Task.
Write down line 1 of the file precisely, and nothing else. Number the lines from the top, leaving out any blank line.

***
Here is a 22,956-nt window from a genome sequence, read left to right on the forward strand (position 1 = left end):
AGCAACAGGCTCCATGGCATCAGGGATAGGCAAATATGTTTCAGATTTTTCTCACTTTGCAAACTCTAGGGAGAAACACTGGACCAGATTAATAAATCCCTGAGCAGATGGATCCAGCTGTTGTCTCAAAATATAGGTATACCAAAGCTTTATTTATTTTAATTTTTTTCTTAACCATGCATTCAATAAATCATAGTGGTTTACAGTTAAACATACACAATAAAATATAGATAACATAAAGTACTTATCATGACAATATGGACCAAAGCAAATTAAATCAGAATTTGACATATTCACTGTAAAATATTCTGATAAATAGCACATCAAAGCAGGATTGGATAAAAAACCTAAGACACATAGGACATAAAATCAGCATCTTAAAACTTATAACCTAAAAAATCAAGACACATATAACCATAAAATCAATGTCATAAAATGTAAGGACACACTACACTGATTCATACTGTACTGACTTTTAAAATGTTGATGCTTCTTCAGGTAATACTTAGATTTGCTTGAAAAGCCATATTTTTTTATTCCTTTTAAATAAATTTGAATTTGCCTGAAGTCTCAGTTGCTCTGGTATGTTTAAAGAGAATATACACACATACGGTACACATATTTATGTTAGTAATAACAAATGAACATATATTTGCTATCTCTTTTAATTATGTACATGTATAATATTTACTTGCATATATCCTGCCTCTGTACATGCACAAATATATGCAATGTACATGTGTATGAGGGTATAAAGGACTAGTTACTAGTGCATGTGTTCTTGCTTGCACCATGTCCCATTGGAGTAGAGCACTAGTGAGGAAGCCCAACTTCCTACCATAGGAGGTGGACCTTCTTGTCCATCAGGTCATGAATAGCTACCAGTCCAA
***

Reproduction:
Here is a 22,956-nt window from a genome sequence, read left to right on the forward strand (position 1 = left end):